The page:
Alfredo d’Ambrosio (1871-1914)
Violin Concerto No.1 in B minor, Op.29 (1903)
Violin Concerto No.2 in G minor, Op.51 (1912)
Deuxième Canzonetta in G major, Op.28 (1904)
Romance in D major, Op.9 (1899)
Introduction et Humoresque in A major, Op.25 (1904)
Sérénade in D major, Op.4 (1897)
Canzonetta, Op.6 (1898)
Jean-Jacques Kantorow (violin)
Orchestre de Douai – Région Haut-de-France/Arie van Beek
Haruko Ueda (piano)
rec. 2021/22, l’auditorium Henri Dutilleux, Douai; Studio Soupir Éditions à Orvilliers
Soupir Éditions S256 
It’s good that interest in the music of Alfredo d’Ambrosio has been increasing in recent years. Back in 2019 I reviewed DVD performances of the two concertos, the first played by Laura Bortolotto and the second by Christian Sebastianutto, whilst there’s also a 2022 DVD of smaller pieces dedicated to d’Ambrosio’s eminent contemporaries (review). More recently still, Brilliant brought out a 3-CD set of all d’Ambrosio’s smaller pieces (review) played by the Gran Duo Italiano, Mauro Tortorelli (violin) and Angela Meluso (piano).
This latest release conjoins both concertos with a handful of salon pieces, on CD this time, played by Jean-Jacques Kantorow, better known these days as a conductor but who was well-known as a soloist and chamber player in days gone by. He retains his finesse and phrasal elegance as well as a somewhat small-scaled approach to the concerto repertoire and with his silvery tone he brings his own personal qualities to bear. What he doesn’t bring is the kind of arresting romantic coloration, expressive commitment and grandeur that the great Aldo Ferraresi did, in the Concerto No.1, a performance of which can be found in a Rhine Classics box (review). Very imperfectly recorded though it is – on a portable cassette from memory – it shows us the bravura allure a great soloist can bring to this work – songful, romantic and red-blooded. Kantorow plays with sincerity and clarity but he doesn’t bring the concerto to life and his lack of expression is rather graphically shown in the slow movement, where his directness shows his limits – affectionately phrased but lacking romanticist élan, the kind of thing that Ferraresi possesses in profusion. Just sample the Italian’s slashing, swashbuckling playing in the finale and you’ll hear what I mean. I have to note as well that in her live performance Bortolotto offers much more than Kantorow in the way of phrasal and expressive commitment. Finally, Soupir’s recording is rather one-dimensional and the percussion thuds oddly: at several points it sounded to me more like banging from next door.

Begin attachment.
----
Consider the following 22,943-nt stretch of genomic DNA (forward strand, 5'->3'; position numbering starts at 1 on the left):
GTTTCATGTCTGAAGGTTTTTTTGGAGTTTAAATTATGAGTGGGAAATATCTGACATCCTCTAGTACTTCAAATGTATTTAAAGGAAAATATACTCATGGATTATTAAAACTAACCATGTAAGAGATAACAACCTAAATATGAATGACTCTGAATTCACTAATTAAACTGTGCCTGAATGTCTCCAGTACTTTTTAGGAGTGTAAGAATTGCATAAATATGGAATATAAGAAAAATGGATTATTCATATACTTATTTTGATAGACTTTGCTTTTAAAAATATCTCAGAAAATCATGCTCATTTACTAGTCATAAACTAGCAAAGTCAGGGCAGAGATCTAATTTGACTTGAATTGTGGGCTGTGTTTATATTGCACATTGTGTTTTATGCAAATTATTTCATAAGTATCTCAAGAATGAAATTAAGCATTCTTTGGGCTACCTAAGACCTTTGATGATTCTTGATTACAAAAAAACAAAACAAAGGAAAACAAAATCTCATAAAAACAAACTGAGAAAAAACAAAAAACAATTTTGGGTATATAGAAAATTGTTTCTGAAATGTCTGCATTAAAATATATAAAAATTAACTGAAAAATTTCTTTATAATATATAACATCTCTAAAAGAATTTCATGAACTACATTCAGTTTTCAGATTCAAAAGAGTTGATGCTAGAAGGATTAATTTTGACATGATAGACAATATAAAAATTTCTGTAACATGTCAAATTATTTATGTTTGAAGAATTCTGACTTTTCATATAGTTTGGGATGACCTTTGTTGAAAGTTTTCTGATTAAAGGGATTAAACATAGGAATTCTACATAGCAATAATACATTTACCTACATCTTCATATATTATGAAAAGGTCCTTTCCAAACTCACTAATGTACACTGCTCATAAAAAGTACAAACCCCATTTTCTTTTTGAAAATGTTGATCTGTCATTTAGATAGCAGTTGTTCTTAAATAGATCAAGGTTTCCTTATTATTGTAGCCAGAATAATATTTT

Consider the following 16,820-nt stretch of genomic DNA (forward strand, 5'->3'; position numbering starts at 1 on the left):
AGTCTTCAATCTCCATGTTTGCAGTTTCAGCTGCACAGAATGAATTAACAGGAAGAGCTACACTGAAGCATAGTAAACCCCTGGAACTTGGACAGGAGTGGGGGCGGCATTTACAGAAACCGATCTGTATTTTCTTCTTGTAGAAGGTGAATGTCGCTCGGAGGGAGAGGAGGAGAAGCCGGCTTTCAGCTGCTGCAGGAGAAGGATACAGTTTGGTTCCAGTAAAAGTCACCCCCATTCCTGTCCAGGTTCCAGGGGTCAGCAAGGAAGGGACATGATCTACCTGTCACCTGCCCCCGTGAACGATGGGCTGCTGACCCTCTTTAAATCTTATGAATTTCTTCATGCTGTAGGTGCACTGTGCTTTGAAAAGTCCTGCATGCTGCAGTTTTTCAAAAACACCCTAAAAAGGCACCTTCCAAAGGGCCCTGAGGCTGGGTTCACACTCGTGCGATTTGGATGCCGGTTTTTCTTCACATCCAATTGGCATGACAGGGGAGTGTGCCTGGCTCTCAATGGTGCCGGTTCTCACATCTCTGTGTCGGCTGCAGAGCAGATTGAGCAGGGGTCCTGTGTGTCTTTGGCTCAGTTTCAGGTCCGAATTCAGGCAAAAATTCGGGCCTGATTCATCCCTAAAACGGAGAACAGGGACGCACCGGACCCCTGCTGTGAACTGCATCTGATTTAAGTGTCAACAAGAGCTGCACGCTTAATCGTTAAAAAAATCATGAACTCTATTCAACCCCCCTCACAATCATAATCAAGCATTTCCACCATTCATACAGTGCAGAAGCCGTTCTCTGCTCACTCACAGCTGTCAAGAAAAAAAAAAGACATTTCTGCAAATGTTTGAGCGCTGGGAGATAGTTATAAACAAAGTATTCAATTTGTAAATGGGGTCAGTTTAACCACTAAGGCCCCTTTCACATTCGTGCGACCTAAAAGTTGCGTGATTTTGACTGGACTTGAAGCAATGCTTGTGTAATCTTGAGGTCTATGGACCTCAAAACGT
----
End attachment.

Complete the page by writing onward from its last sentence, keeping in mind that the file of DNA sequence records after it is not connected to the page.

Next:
The Second Concerto, completed in 1912, was dedicated to Jacques Thibaud but premiered by Enescu in 1913 with the composer conducting. It has a specified timing of between 30 and 35 minutes which should give a soloist latitude. In his DVD performance Christian Sebastianutto took 33 minutes. Kantorow and conductor Arie van Beek take 29, on the fleet side but not unconscionably so. Once again Kantorow plays with facility and precision, and the orchestra follows suit but there’s something unidirectional about the passagework and thematically Kantorow can’t bring much that’s memorable to the music. Arguably the first movement could have been taken a touch slower – it’s Allegro moderato, after all. In short, Kantorow is a deft but rather neutral soloist; the slow movement passes without much trace and whilst the finale’s B section is warmly done, the rest is a touch effortful.
Though this may sound damning of Kantorow it’s not meant to be. I simply think he has been miscast as a romantic soloist. That’s reinforced by the small pieces, some of d’Ambrosio’s most famous, where he shows a refined, occasionally reserved charm without much inflexion.
Given the foregoing, I can’t really summon up a huge amount of enthusiasm for this disc, for all the dedication that has gone toward its making. The notes are good, the recording, as noted, somewhat faceless and the performances tend to sit on the page.
Availability: Amazon France